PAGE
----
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WARSAW-Shopping center density in Poland is currently at 185 square meters per 1,000 inhabitants compared with a European average of 207 square meters, indicating strong potential for development, says consultant Savills. Cushman &Wakefield also sees a market rebound in the next couple of years.

Savills still expects a focus on secondary and tertiary cities over the next 36 months, with activity in larger cities targeting retail parks and smaller convenience centres. Development of modern department stores and high street retailing will probably not accelerate until 2012, when 120 projects are due for completion to add three million square meters of modern retail floor space. The majority of these projects are planned for secondary and tertiary cities.

Demand for modern retail floor space has shrunk over the past 12 months, but “there are retailers, in particular low- and mid-range sectors, who are still expanding their chains and getting benefits from lower rental levels and larger incentives offered by landlords. Over 65% of current supply is focused around the eight largest agglomerations, and so the secondary and tertiary areas hold opportunities when the economy improves, says Savills Poland research and development consultant Michal Stepien.

Savills research notes a slight increase in average vacancy rates in Poland over the last 12 months, but overall vacancy rates in major regional cities still remain below 5%. A slowdown in the economy and the depreciation of the Polish zloty has been evident but nevertheless rents remain stable, with declines mostly in secondary locations and older projects. Prime rents in Warsaw are at €60 to €85 per square meter per month, and in regional cities, at €40- to €60 per square meter per month.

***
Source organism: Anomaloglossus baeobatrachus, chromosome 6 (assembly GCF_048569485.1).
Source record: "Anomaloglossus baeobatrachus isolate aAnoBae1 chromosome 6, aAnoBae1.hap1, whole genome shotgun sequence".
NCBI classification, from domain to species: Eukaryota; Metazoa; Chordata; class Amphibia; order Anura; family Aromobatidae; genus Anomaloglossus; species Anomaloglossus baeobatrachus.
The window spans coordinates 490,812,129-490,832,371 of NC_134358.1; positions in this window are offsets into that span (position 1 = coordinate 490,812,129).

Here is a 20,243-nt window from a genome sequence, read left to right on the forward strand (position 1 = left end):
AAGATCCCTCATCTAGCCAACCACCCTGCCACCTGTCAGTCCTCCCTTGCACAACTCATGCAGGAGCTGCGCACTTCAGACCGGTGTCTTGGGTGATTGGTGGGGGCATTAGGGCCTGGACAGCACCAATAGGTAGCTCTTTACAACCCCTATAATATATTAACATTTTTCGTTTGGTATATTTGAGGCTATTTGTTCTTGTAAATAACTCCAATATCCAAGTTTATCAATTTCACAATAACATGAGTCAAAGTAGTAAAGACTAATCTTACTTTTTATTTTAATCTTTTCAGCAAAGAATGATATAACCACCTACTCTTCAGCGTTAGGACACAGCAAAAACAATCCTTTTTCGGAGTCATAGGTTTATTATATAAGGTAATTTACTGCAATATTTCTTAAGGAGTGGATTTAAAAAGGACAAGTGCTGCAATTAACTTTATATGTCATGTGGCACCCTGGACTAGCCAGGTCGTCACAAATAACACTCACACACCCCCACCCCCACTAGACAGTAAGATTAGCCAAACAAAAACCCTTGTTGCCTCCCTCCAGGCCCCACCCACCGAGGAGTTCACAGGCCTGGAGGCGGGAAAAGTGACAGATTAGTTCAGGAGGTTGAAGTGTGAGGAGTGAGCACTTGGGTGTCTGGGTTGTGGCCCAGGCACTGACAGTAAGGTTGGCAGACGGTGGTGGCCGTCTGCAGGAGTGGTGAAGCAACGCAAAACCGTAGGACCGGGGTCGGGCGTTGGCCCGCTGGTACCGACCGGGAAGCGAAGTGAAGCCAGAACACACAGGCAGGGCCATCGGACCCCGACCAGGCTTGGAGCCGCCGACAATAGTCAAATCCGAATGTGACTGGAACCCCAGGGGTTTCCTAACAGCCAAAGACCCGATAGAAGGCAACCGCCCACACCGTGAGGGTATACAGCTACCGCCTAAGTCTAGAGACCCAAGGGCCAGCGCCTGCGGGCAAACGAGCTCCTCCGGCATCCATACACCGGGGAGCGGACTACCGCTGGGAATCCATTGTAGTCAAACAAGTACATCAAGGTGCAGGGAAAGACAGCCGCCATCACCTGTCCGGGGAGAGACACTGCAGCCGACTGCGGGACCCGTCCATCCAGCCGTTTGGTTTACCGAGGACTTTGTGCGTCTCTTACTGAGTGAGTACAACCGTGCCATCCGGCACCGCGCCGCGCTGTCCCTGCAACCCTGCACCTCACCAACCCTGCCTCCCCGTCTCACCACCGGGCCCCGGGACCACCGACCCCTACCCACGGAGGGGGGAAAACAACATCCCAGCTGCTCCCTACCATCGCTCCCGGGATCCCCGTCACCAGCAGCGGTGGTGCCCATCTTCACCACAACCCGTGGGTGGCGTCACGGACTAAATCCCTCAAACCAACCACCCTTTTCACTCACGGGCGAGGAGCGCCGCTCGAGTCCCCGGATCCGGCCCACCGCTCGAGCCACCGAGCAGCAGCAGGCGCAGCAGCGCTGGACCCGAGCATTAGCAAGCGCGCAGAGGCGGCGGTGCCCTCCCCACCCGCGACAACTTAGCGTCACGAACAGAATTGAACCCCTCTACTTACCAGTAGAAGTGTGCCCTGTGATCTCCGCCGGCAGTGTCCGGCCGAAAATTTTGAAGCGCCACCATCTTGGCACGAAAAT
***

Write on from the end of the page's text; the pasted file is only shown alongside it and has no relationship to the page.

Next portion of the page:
C&W predicts 2009 will end with750,000 square meters of new leasable retail space, as development decisions on retail facilities currently being delivered were made 2 -3 years ago at the market peak. But this year’s difficulties in obtaining financing have put a number of projects on hold, meaning a drop in supply in 2010-2012, limiting availability of modern retail space. It believes small- and medium-sized cities will be most affected, as the main focus in recent years, and now considered more risky.

Falling retail turnovers and scattered bankruptcies have marked 2009, and zloty weakness negatively impacted retail chains in the early part of the year, though the currency stabilized in the second half, C&W notes. But at the same time, retail companies have also started recovery programs and debt renegotiations; sought strategic investors; optimised expansion strategies; and modified retail concepts; largely with positive results. Several retail chains have used the crisis period to push forward expansion plans and strengthen their market position. TK MAXX chain made a spectacular entry into the market, with plans to open a further 100 stores in Poland.

The increase in total leasing costs has caused rental rates renegotiations and more incentive packages and widened the gap between transactional and effective rent. But after 2010, limited availability of space for leasing will push rents back up and reverse the current market trend. For the retail investment market, 2009 has been a wait-and-see period for both sellers and buyers, but 2010 is expected to usher in a recovery. However, to minimize risk, investors will focus increasingly on prime properties or make sale & leaseback deals, C&W predicts.

Allan Saundersonis a managing editor of Property Finance Europe and a contributor to GlobeSt.com.

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